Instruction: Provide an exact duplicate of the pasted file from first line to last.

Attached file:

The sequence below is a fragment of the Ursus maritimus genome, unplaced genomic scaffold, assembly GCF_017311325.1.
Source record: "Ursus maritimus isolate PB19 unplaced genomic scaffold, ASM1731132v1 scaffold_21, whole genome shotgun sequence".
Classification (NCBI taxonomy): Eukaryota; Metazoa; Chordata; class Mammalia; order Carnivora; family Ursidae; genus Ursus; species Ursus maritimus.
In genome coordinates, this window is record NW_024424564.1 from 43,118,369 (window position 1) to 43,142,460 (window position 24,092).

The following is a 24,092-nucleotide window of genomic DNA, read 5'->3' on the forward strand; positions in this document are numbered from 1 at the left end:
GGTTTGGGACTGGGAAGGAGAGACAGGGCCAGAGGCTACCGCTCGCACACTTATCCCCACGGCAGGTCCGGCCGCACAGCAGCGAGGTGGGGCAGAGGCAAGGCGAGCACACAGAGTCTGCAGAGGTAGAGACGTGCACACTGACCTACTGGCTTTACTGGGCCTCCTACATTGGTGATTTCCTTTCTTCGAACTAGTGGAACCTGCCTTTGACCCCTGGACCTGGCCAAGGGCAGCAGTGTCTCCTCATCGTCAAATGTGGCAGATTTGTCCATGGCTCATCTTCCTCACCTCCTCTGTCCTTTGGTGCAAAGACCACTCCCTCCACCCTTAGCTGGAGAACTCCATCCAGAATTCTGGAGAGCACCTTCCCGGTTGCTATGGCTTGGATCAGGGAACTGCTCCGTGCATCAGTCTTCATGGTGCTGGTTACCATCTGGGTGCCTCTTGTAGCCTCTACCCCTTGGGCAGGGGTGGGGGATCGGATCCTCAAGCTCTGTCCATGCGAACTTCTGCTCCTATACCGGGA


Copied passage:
The sequence below is a fragment of the Ursus maritimus genome, unplaced genomic scaffold, assembly GCF_017311325.1.
Source record: "Ursus maritimus isolate PB19 unplaced genomic scaffold, ASM1731132v1 scaffold_21, whole genome shotgun sequence".
Classification (NCBI taxonomy): Eukaryota; Metazoa; Chordata; class Mammalia; order Carnivora; family Ursidae; genus Ursus; species Ursus maritimus.
In genome coordinates, this window is record NW_024424564.1 from 43,118,369 (window position 1) to 43,142,460 (window position 24,092).

The following is a 24,092-nucleotide window of genomic DNA, read 5'->3' on the forward strand; positions in this document are numbered from 1 at the left end:
GGTTTGGGACTGGGAAGGAGAGACAGGGCCAGAGGCTACCGCTCGCACACTTATCCCCACGGCAGGTCCGGCCGCACAGCAGCGAGGTGGGGCAGAGGCAAGGCGAGCACACAGAGTCTGCAGAGGTAGAGACGTGCACACTGACCTACTGGCTTTACTGGGCCTCCTACATTGGTGATTTCCTTTCTTCGAACTAGTGGAACCTGCCTTTGACCCCTGGACCTGGCCAAGGGCAGCAGTGTCTCCTCATCGTCAAATGTGGCAGATTTGTCCATGGCTCATCTTCCTCACCTCCTCTGTCCTTTGGTGCAAAGACCACTCCCTCCACCCTTAGCTGGAGAACTCCATCCAGAATTCTGGAGAGCACCTTCCCGGTTGCTATGGCTTGGATCAGGGAACTGCTCCGTGCATCAGTCTTCATGGTGCTGGTTACCATCTGGGTGCCTCTTGTAGCCTCTACCCCTTGGGCAGGGGTGGGGGATCGGATCCTCAAGCTCTGTCCATGCGAACTTCTGCTCCTATACCGGGA